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IWCR

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  1. Recently an Ad has appeared right in the middle of the home page covering much of the information. Clicking on the close cross kills it but also kills the home page which reverts to whatever topic entry I last looked at. This is bloody annoying and like some posters above makes you anti whatever the ad was for. Pete
  2. THe various companies used the cardinal directions, ie "Southern", "Western", "Eastern" icorporating "London" into the regions names could mislead some thinking it was just covering an area of London itself. The LMS used the names of regions, no risk of any misunderstanding here retaing the London part of the name. Pete
  3. Correct Shingle. This was used until the end of steam. The Island had 2 sources of ballast. The first was shingle dredged from the approaches to Bembridge Harbour, this was a continuous exercise to maintain the channel, the harbour was railway owned and they had a steam crane with grab on a barge for this work named "Ballaster". This was also the reason that the old timber ballast wagons lasted until the end, an attempt post war to replace then with steel hopper wagons failed due to rapid corrosion from the salt water soaked stone. The second source was flint stone which occurs within chalk, much of this was from Shide Chalk Pit and ballast wagons were kept and loaded in the sidings adjoining Shide station. The Steam Railway (and Island Line) now use much better quality ballast brought over by road from the mainland however Shingle is still used on the IOWSR within station areas to maintain the original appearance. Pete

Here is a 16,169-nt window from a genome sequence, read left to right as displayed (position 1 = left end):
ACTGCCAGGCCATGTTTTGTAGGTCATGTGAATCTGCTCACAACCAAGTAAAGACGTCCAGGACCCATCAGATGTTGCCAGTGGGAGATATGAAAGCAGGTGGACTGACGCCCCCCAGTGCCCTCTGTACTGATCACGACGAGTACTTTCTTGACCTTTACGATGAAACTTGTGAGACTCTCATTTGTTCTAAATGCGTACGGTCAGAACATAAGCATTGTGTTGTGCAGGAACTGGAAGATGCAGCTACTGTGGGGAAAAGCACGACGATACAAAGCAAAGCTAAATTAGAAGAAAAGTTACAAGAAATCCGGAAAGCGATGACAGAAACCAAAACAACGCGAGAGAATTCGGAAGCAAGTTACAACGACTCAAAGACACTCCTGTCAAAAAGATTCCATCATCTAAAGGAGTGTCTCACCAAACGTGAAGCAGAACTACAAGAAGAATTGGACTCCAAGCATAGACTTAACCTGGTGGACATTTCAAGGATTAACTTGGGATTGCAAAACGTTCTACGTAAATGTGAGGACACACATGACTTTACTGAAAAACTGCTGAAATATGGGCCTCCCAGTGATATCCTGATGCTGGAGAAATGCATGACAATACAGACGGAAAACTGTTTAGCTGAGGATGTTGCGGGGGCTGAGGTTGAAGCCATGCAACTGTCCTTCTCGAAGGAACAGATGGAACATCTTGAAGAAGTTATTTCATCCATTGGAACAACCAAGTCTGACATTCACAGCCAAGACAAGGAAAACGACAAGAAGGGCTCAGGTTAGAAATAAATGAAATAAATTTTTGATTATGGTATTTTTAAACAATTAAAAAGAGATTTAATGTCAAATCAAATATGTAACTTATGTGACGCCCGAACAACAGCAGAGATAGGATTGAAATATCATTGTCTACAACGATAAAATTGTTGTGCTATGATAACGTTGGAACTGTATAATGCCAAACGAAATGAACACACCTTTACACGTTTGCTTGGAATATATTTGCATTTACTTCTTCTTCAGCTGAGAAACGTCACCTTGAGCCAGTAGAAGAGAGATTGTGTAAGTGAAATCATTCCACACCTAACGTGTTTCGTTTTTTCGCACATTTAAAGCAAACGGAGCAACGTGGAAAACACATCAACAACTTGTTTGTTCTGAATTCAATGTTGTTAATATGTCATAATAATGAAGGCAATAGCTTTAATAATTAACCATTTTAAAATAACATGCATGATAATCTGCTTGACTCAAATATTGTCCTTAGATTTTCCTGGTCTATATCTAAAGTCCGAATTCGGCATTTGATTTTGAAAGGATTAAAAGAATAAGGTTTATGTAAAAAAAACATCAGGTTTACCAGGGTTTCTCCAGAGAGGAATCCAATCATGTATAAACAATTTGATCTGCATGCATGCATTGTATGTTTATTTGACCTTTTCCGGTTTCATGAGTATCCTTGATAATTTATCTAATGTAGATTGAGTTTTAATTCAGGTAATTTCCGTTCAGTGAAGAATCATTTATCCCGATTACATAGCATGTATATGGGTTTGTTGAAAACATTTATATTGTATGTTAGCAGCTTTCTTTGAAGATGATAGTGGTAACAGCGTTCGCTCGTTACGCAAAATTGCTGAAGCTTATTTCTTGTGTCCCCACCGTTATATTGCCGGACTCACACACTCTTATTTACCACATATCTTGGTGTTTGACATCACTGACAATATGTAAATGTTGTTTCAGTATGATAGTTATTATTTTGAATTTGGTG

4. At Keighley I think a problem may have been that the station platform and track used was still BR in the early days. This may have precluded the use of 4 and 6 wheelers into the station if BR wasnt happy for their use. Also as stated earlier there would be very few 4 / 6 wheelers about at that time in an acceptable condition for passenger use. Pete
  5. The coloured glass is on the signal arm itself. Signal lamps only need clear glass front and back. It is placed into a fixed lamp casting attached to the signal post which has a lens forward to align with the signal glass and a small bullseye lens to the rear for the backlight, (allows a visual check that the lamp is lit). Clear glass on all 4 sides would allow the lamp to be placed in the casting without any need to ensure it is in any specific alignment. Pete
  6. He did, he pulled over and stopped. Probably expected the train to move over and go round him. Pete
  7. I am fairly sure there was a Southern Railway rule that the vehicles after the brake were not to exceed 8 axles. This would allow 2 bogie vehicles / six wheelers or up to 4 four wheel vans. Obviously these would have to be fitted. Addition: The preserved van at the IOW steam railway is the correct type of LBSC van but is not an island original (none left), one side is lettered in the "Fish" livery, the other in the standard goods markings. Pete